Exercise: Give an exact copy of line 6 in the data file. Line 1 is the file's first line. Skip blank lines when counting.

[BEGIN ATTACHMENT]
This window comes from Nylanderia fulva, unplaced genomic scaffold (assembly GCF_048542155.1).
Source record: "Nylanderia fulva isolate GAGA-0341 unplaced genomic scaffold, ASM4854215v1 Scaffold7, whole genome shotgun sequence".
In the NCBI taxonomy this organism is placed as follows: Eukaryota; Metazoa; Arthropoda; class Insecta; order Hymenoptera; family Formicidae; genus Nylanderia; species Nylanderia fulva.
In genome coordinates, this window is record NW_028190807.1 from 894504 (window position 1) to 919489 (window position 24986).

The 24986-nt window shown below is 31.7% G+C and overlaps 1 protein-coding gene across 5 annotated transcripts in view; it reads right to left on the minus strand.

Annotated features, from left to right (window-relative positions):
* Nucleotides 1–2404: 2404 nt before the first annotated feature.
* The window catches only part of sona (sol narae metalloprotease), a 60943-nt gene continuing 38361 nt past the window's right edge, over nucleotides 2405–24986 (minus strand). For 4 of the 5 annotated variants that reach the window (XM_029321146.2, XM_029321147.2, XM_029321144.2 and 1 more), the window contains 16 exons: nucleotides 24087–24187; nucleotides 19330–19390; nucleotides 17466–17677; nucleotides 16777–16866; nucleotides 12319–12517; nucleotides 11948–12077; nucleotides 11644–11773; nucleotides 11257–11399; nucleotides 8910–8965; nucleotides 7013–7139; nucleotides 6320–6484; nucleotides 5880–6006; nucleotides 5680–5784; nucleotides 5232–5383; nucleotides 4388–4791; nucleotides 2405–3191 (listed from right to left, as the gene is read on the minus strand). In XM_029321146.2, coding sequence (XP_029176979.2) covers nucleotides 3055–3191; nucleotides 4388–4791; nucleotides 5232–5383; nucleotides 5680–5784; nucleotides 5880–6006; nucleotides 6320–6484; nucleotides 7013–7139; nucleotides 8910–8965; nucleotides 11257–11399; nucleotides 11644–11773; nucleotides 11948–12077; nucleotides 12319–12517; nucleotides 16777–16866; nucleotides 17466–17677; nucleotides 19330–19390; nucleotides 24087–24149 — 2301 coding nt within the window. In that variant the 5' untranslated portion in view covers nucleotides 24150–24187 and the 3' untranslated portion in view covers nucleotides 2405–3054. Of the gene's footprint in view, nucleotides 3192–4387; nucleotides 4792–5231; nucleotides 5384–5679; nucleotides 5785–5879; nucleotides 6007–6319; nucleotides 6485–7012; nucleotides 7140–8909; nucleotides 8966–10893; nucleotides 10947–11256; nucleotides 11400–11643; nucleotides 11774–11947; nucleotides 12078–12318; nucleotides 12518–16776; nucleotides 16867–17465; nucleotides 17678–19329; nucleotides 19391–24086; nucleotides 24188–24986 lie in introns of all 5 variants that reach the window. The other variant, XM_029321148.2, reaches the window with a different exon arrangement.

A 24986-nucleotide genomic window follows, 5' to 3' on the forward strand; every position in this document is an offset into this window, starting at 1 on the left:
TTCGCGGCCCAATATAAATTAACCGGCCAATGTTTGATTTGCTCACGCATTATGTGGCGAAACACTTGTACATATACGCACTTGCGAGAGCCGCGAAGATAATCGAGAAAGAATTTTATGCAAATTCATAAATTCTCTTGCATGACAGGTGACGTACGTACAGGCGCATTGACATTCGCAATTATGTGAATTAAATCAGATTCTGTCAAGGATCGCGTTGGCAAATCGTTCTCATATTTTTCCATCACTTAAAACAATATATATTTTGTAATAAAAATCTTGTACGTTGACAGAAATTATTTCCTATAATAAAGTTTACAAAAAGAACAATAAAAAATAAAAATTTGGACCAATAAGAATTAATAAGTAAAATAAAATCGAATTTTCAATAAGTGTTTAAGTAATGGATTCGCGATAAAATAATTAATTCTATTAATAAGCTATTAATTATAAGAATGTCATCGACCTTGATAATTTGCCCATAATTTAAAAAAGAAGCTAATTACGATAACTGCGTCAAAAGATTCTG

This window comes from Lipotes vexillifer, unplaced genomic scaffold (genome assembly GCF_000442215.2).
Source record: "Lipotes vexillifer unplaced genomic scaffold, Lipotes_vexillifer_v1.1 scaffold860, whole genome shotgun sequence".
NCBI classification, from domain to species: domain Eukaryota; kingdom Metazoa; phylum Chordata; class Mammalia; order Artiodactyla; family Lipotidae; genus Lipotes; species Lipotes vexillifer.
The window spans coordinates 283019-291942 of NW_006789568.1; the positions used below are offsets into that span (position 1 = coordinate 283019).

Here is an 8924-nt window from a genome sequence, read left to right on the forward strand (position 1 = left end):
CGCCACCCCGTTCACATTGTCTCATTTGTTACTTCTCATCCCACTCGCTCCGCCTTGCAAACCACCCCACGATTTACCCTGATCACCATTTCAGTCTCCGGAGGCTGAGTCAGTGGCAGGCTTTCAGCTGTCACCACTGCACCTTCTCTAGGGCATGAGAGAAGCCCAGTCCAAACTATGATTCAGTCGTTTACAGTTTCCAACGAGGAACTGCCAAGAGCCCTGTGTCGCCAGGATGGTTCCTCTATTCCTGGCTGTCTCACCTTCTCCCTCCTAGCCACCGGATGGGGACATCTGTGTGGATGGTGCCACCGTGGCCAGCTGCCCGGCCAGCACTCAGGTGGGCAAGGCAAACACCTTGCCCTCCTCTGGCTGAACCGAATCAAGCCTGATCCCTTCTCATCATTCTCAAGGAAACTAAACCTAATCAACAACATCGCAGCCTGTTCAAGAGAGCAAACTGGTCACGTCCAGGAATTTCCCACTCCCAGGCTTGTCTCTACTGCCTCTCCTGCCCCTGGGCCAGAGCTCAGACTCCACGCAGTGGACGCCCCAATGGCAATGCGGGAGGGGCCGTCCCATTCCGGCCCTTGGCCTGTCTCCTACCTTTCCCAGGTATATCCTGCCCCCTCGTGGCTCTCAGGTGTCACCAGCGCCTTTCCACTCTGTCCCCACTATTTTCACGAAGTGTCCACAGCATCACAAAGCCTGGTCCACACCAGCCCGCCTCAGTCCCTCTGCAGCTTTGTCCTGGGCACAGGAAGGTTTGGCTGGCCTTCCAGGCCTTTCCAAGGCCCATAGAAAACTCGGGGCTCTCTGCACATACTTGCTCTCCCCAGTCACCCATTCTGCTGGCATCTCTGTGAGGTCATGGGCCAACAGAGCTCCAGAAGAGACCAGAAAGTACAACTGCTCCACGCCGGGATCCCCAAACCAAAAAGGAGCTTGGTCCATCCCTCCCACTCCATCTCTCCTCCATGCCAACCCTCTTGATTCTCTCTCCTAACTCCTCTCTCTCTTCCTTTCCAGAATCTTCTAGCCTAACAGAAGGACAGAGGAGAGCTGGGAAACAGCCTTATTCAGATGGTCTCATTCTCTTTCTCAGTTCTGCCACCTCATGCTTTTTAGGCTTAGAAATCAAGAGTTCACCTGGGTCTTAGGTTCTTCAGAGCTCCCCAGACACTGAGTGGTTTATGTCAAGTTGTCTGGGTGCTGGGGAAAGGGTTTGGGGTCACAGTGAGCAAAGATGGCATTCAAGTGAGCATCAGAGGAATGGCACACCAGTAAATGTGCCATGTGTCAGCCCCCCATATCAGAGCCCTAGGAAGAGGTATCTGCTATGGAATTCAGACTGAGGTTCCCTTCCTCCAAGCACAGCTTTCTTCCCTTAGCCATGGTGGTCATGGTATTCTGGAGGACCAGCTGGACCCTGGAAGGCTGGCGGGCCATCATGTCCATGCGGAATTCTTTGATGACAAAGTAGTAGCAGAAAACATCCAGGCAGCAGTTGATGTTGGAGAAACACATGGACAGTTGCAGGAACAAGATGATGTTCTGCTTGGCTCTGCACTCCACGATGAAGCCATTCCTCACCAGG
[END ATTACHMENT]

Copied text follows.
Annotated features, from left to right (window-relative positions):